Ownership cost

Used BMW X5 2013-present review

Used BMW X5 13-present
Review continues below...

What used BMW X5 4x4 will I get for my budget?

You’ll need at least £18,000 before you can start considering a third-generation X5. That sum will buy you a four-cylinder 25d or six-cylinder 30d with 100,000 miles on the clock.

Adding another £5000 to your budget will give you access to a 70,000-mile example of the above engines in SE trim. M Sport models are more plentiful but also more expensive to the tune of about £1500 for an example with similar mileage.

Those after a 50i petrol X5 will find that it’s slim pickings, with any examples hovering at the £50,000 mark, making it only £5000 cheaper than the more desirable X5 M. Plug-in hybrid xDrive40e models meanwhile can be picked up from £38,000 with fewer than 50,000 miles on the clock, meaning they cost about the same as an M50d. If you can afford to stretch to a one-year-old example there’s a good selection of sub 10,000-mile X5s in the £40,000-£45,000 price bracket.

Used BMW X5 13-present

How much does it cost to run a BMW X5 4x4?

Strong resale values might make the X5 pricey to buy but you can also rest assured it’ll be worth a decent amount when time comes to sell. The plug-in hybrid with its official fuel economy figure of 85.6mpg might sound like it’ll cost pennies to run, but that depends on you only ever completing short journeys and charging it between each one. On longer journeys with the petrol engine engaged we averaged only 27mpg.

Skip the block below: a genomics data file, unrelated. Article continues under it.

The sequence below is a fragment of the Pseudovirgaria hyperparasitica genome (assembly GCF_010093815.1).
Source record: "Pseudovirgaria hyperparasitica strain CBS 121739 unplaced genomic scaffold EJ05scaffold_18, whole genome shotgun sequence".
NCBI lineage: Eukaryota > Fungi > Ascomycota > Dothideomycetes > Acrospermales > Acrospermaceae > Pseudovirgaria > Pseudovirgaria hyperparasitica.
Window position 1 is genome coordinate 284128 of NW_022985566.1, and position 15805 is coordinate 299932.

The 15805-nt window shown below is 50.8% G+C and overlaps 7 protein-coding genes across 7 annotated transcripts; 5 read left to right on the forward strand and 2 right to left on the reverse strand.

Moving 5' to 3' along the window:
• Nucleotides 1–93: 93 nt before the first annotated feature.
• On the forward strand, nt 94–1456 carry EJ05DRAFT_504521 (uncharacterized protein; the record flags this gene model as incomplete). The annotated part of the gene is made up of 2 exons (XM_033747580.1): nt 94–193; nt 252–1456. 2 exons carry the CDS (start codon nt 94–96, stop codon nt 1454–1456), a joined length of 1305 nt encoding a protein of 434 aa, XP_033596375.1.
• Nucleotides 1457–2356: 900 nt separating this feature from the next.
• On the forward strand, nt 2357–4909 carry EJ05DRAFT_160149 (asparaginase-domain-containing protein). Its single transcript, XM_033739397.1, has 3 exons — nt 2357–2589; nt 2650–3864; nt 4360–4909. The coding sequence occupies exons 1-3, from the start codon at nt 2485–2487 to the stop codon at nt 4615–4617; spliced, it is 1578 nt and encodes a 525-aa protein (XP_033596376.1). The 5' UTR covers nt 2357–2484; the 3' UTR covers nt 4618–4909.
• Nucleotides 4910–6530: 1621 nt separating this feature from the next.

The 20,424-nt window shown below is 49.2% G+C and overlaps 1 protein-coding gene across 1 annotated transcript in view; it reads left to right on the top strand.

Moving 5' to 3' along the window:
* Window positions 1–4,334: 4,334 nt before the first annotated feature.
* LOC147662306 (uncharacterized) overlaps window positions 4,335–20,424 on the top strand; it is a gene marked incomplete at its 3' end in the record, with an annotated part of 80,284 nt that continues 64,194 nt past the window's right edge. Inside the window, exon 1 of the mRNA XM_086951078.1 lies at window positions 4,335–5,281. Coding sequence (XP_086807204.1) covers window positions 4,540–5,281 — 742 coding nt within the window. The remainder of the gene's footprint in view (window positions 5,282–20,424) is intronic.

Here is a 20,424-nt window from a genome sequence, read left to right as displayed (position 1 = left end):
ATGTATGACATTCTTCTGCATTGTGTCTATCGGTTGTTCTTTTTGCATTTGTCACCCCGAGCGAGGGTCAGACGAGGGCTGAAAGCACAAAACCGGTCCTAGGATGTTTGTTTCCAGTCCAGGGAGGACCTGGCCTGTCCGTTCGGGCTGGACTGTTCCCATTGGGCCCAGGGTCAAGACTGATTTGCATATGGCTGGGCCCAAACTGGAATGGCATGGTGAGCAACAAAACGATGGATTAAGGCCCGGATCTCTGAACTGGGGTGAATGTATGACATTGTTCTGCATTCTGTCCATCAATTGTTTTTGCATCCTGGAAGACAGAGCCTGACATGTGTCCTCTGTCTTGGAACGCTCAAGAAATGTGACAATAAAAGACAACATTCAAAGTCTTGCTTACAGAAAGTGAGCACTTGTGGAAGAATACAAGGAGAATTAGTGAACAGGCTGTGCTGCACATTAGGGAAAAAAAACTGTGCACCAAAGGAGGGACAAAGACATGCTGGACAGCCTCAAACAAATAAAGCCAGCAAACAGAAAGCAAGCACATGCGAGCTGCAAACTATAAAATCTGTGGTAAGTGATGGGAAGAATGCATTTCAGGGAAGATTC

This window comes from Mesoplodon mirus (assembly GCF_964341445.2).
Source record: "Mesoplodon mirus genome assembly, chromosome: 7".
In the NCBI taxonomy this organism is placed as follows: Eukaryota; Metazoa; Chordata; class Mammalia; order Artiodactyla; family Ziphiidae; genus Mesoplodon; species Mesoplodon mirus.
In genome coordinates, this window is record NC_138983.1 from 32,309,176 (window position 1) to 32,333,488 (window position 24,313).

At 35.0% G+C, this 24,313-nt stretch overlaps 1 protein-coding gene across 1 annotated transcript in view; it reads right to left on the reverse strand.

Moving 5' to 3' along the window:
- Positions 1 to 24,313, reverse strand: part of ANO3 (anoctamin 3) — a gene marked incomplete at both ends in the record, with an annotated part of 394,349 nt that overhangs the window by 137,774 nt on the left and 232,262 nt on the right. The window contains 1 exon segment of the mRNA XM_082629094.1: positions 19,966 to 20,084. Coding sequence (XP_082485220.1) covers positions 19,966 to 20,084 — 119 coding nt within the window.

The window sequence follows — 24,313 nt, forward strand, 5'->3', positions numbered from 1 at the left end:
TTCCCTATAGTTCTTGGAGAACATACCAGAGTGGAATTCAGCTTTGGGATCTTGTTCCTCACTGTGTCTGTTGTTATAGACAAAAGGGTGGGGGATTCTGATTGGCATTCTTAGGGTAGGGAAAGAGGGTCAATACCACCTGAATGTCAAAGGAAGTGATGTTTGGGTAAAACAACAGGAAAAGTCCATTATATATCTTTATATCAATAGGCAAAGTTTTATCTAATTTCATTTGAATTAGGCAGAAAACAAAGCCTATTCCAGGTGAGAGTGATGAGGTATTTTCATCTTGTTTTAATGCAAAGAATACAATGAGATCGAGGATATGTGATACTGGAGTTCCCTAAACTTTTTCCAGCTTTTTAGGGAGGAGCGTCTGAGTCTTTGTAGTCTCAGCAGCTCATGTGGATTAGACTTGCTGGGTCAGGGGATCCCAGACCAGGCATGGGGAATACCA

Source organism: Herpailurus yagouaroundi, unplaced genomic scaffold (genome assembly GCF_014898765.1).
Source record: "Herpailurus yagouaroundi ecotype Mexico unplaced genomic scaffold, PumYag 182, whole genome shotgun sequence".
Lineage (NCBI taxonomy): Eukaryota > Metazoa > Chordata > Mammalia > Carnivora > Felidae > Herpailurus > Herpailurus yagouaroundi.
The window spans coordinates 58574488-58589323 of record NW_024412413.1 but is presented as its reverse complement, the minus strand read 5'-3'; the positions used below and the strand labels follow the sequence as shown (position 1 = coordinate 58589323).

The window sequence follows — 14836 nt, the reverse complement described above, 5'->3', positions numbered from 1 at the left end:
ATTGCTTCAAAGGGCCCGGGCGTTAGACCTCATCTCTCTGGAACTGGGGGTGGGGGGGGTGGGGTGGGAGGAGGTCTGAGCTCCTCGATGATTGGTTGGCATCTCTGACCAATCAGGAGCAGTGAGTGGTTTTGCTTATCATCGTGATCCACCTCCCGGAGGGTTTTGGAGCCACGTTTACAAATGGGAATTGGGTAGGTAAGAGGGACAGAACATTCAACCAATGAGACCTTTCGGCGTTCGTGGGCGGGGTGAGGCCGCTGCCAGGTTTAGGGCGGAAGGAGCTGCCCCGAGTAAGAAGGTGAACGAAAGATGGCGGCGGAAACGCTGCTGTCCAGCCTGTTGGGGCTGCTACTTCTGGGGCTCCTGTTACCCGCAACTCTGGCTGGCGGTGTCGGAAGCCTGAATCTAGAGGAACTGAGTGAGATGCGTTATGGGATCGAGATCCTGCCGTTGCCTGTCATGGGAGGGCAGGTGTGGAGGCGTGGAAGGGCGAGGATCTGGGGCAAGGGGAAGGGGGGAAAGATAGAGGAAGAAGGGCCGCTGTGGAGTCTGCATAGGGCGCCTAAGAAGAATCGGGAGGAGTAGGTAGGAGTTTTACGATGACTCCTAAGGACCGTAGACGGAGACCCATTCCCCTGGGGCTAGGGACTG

The cheapest X5 to run for most will be the sDrive25d, which returned more than 50mpg in official tests. In the real world owners tend to achieve 35-37mpg, which is a couple more than you’ll get from the same engine with xDrive four-wheel drive. Six-cylinder diesels will give you 30-32mpg, while in the triple turbo x50d you’ll struggle to break 30mpg. Only those with the deepest of pockets should consider a V8 petrol 50i or X5 M.

As far as tax goes the sDrive25d costs £135 per year and the xDrive25d is £150, while the plug-in hybrid’s 88g/km means you won’t pay a penny, provided they were registered before the tax changes of April 2017 came into force. Even six-cylinder diesels are reasonably affordable at £190 per year. Cars registered after April 2017 will all pay a standard flat rate, but will pay an additional luxury car tax if they cost more than £40,000 new.

The other point worth bearing in mind is that BMW offered the X5 from new with a five-year servicing package, so if the car you’re looking at still has some of this left to run you’re quids in. Otherwise you need to bear in mind the X5 is a big, heavy car and so items such as brakes and tyres will cost a pretty penny when they need to be replaced. Front brake pads alone are £350, for example, while if you need discs as well you’re looking at £560.

 

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